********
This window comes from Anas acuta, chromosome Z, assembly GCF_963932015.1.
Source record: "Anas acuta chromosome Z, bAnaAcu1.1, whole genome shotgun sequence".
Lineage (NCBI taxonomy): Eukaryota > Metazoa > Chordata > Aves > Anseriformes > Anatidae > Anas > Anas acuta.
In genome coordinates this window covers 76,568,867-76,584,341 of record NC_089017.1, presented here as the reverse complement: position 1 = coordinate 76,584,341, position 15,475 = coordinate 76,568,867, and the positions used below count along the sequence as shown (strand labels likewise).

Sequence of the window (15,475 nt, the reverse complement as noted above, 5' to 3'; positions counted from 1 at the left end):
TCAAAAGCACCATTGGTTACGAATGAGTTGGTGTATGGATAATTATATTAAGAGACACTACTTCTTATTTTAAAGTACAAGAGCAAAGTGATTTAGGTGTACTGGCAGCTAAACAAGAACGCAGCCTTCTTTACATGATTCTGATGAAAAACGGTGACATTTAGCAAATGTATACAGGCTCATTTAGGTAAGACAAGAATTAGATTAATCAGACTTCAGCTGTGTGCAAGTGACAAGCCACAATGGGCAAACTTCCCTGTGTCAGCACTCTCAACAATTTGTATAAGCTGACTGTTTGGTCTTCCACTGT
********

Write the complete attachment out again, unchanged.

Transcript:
This window comes from Anas acuta, chromosome Z, assembly GCF_963932015.1.
Source record: "Anas acuta chromosome Z, bAnaAcu1.1, whole genome shotgun sequence".
Lineage (NCBI taxonomy): Eukaryota > Metazoa > Chordata > Aves > Anseriformes > Anatidae > Anas > Anas acuta.
In genome coordinates this window covers 76,568,867-76,584,341 of record NC_089017.1, presented here as the reverse complement: position 1 = coordinate 76,584,341, position 15,475 = coordinate 76,568,867, and the positions used below count along the sequence as shown (strand labels likewise).

Sequence of the window (15,475 nt, the reverse complement as noted above, 5' to 3'; positions counted from 1 at the left end):
TCAAAAGCACCATTGGTTACGAATGAGTTGGTGTATGGATAATTATATTAAGAGACACTACTTCTTATTTTAAAGTACAAGAGCAAAGTGATTTAGGTGTACTGGCAGCTAAACAAGAACGCAGCCTTCTTTACATGATTCTGATGAAAAACGGTGACATTTAGCAAATGTATACAGGCTCATTTAGGTAAGACAAGAATTAGATTAATCAGACTTCAGCTGTGTGCAAGTGACAAGCCACAATGGGCAAACTTCCCTGTGTCAGCACTCTCAACAATTTGTATAAGCTGACTGTTTGGTCTTCCACTGT